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Waist Circumference Correlates with Metabolic Syndrome Indicators Better Than Percentage Fat
Article first published online: 6 SEP 2012
2006 North American Association for the Study of Obesity (NAASO)
Volume 14, Issue 4, pages 727–736, April 2006
How to Cite
Shen, W., Punyanitya, M., Chen, J., Gallagher, D., Albu, J., Pi-Sunyer, X., Lewis, C. E., Grunfeld, C., Heshka, S. and Heymsfield, S. B. (2006), Waist Circumference Correlates with Metabolic Syndrome Indicators Better Than Percentage Fat. Obesity, 14: 727–736. doi: 10.1038/oby.2006.83
- Issue published online: 6 SEP 2012
- Article first published online: 6 SEP 2012
- Received for review June 27, 2005; Accepted in final form January 27, 2006
- body composition;
- health risk indicators
Objective: Percent fat is often considered the reference for establishing the magnitude of adipose tissue accumulation and the risk of excess adiposity. However, the increasing recognition of a strong link between central adiposity and metabolic disturbances led us to test whether waist circumference (WC) is more highly correlated with metabolic syndrome components than percent fat and other related anthropometric measures such as BMI.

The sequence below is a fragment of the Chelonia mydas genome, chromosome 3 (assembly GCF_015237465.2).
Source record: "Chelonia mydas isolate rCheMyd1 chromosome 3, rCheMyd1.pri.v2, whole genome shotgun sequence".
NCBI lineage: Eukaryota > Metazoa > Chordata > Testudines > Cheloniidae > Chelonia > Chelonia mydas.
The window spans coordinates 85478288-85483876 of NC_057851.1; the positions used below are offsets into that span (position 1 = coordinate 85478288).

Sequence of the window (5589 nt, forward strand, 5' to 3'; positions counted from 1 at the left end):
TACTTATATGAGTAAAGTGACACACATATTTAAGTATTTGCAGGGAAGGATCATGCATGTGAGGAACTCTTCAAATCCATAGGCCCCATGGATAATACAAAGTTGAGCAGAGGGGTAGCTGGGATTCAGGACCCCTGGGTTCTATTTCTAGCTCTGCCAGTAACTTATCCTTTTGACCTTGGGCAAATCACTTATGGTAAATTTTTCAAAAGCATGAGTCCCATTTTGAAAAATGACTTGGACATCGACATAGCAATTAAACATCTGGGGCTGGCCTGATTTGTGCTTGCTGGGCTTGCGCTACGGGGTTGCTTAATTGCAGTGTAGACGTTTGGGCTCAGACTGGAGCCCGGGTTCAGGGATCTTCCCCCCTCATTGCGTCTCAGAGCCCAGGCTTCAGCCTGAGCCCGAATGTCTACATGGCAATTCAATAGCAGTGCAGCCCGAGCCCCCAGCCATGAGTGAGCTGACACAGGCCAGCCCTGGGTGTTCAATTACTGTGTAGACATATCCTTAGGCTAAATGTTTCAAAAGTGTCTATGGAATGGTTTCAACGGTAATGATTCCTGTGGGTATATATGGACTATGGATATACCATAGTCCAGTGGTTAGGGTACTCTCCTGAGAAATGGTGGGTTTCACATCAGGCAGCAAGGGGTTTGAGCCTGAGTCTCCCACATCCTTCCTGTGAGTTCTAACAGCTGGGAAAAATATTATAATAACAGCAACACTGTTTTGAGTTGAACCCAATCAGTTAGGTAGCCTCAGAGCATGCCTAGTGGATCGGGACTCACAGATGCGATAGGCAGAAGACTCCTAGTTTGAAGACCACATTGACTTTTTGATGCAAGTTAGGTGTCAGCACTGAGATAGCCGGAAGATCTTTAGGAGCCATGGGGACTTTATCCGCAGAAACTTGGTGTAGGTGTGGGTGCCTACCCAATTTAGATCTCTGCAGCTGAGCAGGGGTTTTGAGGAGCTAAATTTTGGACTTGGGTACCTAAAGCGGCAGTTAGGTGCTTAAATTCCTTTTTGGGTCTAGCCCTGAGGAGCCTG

Research Methods and Procedures: BMI, WC, and percent fat, measured by DXA, were evaluated in 1010 healthy white and African-American men and women [age, 48.3 ± 17.2 (standard deviation) years; BMI, 27.0 ± 5.3 kg/m2]. The associations of BMI, WC, and percent fat with age and laboratory-adjusted health risk indicators (i.e., serum glucose, insulin, triglycerides, high-density lipoprotein cholesterol, blood pressure) in each sex and ethnicity group were examined.
Results: For 18 of 24 comparisons, the age- and laboratory-adjusted correlations were lowest for percent fat and in 16 of 24 comparisons were highest for WC. Fifteen of the between-method differences reached statistical significance. With health risk indicator as the dependent variable and anthropometric measures as the independent variable, the contribution of percent fat to the WC regression model was not statistically significant; in contrast, adding WC to the percent fat regression model did make a significant independent contribution for most health risk indicators.
Discussion: WC had the strongest associations with health risk indicators, followed by BMI. Although percent fat is a useful measure of overall adiposity, health risks are best represented by the simply measured WC.